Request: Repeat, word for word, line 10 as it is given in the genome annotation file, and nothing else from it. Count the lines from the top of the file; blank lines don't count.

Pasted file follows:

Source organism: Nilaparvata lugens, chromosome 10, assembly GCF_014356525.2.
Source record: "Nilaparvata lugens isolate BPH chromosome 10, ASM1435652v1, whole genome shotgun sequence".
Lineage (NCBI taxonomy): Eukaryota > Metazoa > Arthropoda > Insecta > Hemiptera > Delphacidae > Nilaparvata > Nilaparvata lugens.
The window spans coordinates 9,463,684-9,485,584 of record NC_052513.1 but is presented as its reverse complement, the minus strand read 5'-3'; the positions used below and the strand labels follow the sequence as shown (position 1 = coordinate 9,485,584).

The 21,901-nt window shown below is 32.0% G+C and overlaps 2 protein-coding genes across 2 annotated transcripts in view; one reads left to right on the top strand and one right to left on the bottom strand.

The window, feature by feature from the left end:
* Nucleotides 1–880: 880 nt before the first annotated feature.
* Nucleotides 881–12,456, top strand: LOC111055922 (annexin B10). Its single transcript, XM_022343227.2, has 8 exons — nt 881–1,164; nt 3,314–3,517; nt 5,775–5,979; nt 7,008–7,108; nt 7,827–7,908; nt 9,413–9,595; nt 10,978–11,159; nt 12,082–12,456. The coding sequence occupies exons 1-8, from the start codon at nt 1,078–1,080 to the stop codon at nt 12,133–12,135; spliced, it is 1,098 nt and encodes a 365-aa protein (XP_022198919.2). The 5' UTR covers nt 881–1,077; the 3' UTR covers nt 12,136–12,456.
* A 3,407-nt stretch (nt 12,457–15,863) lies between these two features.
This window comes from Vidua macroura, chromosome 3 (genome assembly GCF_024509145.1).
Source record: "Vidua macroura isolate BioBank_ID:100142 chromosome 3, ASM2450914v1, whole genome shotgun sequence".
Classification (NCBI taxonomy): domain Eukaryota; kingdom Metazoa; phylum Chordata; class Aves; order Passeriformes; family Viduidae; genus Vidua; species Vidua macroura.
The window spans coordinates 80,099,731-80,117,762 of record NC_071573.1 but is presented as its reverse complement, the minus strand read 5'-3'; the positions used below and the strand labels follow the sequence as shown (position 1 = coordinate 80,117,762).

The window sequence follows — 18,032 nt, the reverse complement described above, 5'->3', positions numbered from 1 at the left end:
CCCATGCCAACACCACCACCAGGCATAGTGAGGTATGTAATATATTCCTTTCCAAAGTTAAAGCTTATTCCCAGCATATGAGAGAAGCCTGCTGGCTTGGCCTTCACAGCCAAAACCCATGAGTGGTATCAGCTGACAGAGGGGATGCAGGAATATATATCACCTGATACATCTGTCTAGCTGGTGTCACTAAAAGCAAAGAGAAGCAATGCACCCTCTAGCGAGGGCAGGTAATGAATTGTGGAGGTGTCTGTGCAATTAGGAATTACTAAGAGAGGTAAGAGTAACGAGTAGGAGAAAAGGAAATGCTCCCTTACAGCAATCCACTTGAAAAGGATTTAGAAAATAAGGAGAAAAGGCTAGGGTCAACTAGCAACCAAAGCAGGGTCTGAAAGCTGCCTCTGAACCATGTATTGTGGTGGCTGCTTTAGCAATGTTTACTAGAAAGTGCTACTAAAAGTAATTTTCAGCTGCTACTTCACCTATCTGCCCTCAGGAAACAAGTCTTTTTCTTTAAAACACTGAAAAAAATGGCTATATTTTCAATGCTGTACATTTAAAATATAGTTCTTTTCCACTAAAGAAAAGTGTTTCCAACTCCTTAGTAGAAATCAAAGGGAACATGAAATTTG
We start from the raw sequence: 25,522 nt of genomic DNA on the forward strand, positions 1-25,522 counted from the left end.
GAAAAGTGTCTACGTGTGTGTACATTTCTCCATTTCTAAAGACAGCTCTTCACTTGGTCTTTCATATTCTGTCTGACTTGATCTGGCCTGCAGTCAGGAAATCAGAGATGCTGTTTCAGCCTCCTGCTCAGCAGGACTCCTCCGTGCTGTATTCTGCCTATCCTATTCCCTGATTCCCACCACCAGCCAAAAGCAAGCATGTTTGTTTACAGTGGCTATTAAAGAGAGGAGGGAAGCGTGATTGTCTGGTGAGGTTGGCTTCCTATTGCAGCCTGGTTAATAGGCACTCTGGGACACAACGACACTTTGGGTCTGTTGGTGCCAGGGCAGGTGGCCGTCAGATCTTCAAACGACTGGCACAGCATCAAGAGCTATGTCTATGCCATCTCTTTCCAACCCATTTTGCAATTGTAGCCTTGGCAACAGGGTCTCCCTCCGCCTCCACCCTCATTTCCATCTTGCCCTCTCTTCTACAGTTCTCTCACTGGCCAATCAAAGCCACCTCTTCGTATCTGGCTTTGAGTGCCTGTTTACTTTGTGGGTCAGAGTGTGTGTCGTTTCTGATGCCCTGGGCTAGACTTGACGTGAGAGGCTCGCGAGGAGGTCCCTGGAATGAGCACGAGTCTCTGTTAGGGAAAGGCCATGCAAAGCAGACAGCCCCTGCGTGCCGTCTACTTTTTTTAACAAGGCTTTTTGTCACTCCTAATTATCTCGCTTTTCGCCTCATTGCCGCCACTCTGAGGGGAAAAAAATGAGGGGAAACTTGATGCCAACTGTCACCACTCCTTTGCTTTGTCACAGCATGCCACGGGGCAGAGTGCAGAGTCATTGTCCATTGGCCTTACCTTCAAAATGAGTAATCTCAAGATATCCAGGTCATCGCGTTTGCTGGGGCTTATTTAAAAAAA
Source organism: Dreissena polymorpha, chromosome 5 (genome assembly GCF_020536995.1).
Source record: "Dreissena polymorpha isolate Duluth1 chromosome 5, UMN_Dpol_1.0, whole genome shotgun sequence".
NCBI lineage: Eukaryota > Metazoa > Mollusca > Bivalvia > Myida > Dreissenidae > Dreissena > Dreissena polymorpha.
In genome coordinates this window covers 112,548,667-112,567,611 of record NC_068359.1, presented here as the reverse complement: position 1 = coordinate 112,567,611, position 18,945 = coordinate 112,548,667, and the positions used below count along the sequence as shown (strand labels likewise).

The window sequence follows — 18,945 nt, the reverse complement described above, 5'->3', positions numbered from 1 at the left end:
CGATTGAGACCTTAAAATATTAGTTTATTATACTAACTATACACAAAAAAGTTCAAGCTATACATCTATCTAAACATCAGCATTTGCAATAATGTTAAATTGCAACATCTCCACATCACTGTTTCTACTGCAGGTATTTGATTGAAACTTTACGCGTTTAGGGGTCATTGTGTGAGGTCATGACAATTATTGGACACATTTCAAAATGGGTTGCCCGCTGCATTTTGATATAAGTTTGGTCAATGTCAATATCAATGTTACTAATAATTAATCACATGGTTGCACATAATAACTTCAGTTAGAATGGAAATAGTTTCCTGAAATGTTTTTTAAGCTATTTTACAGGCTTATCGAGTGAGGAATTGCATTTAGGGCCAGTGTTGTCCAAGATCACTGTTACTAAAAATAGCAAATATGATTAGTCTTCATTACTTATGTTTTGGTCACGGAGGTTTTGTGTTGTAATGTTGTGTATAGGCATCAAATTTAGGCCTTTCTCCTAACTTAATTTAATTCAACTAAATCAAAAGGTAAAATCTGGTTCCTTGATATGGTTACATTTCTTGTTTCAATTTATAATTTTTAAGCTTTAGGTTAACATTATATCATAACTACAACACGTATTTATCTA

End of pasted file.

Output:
This window comes from Vidua macroura, chromosome 3 (genome assembly GCF_024509145.1).